United Nations launches International Happiness Day

At the height of laughter, the universe is flung into a kaleidoscope of new possibilities.

Photo by Rakesh JV via Compfight

The United Nations has declared 20 March as the first ever International Day of Happiness. It hopes the initiative will encourage governments to consider the well-being of their citizens, rather than focusing efforts solely on economic growth.

A mad idea? Or does it make more sense than many business leaders might care to admit? In their report ‘A Well-being Manifesto for a Flourishing Society‘ the New Economics Foundation (whose guiding principles are based on the economics of well-being) found that while many government policies tend to focus on enhancing people’s incomes by expanding the economy, this has not tended to result in higher levels of well-being. In fact, while GDP has nearly doubled over the last 30 years, measures of well-being have remained static.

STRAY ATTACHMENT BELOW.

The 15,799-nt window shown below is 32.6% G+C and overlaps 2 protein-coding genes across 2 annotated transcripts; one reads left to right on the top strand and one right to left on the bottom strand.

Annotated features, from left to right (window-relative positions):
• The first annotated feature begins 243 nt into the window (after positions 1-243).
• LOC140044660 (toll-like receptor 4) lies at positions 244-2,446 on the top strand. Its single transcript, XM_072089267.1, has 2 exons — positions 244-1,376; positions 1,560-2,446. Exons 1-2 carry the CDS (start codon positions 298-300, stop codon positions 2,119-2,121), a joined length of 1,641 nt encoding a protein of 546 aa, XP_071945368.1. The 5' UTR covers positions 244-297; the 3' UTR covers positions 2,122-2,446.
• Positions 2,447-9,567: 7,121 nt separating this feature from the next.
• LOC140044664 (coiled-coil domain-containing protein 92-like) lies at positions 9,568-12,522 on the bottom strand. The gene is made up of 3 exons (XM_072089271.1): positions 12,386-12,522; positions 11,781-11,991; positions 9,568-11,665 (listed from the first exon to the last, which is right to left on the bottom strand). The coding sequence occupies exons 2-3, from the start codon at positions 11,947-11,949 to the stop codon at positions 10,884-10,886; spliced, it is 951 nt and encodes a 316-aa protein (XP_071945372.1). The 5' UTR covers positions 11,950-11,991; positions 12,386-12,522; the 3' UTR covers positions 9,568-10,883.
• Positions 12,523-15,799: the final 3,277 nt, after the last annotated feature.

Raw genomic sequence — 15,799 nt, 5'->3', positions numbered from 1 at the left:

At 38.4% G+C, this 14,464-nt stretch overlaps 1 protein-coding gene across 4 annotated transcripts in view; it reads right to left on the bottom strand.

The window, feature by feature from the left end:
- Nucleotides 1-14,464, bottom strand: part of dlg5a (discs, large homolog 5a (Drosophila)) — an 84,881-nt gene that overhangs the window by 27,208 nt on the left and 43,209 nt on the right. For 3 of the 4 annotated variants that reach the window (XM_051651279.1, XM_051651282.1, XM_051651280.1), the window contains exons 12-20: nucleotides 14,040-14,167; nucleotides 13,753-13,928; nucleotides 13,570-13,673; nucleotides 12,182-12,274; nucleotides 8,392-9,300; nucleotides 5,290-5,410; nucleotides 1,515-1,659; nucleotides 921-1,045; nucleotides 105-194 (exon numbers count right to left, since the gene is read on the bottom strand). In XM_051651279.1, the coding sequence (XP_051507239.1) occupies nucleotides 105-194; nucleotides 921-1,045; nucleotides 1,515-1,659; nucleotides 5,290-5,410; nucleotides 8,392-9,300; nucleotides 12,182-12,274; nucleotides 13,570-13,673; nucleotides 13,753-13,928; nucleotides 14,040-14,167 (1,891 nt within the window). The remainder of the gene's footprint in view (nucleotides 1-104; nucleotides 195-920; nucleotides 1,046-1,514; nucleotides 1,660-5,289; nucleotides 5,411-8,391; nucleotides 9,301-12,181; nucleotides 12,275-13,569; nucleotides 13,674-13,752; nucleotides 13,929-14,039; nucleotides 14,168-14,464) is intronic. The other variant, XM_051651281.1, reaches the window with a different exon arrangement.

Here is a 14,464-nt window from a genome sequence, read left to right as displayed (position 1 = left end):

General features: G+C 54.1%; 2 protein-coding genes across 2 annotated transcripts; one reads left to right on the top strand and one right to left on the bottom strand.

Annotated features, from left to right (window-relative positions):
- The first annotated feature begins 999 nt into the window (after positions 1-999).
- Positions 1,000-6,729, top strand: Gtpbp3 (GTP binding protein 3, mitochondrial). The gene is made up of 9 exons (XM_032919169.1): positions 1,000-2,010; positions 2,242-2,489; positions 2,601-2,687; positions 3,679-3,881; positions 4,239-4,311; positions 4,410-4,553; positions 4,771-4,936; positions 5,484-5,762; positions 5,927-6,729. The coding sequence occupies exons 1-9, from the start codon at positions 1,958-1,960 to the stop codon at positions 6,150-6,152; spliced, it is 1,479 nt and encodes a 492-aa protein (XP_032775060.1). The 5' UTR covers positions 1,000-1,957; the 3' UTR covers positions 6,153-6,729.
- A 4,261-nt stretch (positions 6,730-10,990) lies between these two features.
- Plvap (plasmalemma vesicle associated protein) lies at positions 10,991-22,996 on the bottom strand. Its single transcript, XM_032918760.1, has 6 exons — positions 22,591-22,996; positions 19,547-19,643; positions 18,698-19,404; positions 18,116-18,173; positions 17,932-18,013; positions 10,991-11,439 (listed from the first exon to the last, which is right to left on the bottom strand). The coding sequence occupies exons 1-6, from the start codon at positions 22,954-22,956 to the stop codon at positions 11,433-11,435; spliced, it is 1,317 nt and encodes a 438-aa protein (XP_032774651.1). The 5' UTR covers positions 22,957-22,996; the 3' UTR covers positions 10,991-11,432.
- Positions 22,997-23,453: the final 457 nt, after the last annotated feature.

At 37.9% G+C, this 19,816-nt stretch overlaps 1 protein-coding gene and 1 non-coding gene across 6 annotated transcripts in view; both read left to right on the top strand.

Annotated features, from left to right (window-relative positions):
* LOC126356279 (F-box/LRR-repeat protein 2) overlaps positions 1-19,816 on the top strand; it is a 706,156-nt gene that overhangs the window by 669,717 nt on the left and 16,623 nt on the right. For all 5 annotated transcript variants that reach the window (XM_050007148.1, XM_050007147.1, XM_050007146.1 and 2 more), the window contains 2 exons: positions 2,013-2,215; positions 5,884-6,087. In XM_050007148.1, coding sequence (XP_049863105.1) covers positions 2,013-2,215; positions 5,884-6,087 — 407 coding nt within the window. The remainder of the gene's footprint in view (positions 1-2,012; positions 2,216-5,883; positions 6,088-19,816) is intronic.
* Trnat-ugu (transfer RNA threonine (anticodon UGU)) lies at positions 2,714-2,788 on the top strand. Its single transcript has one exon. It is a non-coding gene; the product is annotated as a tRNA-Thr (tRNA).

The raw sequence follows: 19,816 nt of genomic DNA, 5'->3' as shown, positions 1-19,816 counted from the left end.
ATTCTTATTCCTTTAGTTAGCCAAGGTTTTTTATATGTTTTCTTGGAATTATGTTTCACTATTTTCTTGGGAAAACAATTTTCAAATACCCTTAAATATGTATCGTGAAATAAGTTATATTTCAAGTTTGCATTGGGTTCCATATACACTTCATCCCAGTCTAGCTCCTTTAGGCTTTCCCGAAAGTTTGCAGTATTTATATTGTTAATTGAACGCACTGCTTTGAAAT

So higher GDP doesn’t make people happy.  Does being happy enable higher GDP? Does it enable more productivity, creativity and engagement in your organisation? And does being unhappy or stressed diminish the GDP of your organisation?

How happy were you on 20 March?  And how much happiness did you create around you?  If you’re a leader, what, in your experience, are the links between employee wellbeing and a more productive workplace, where employees are energised and motivated to deliver more?



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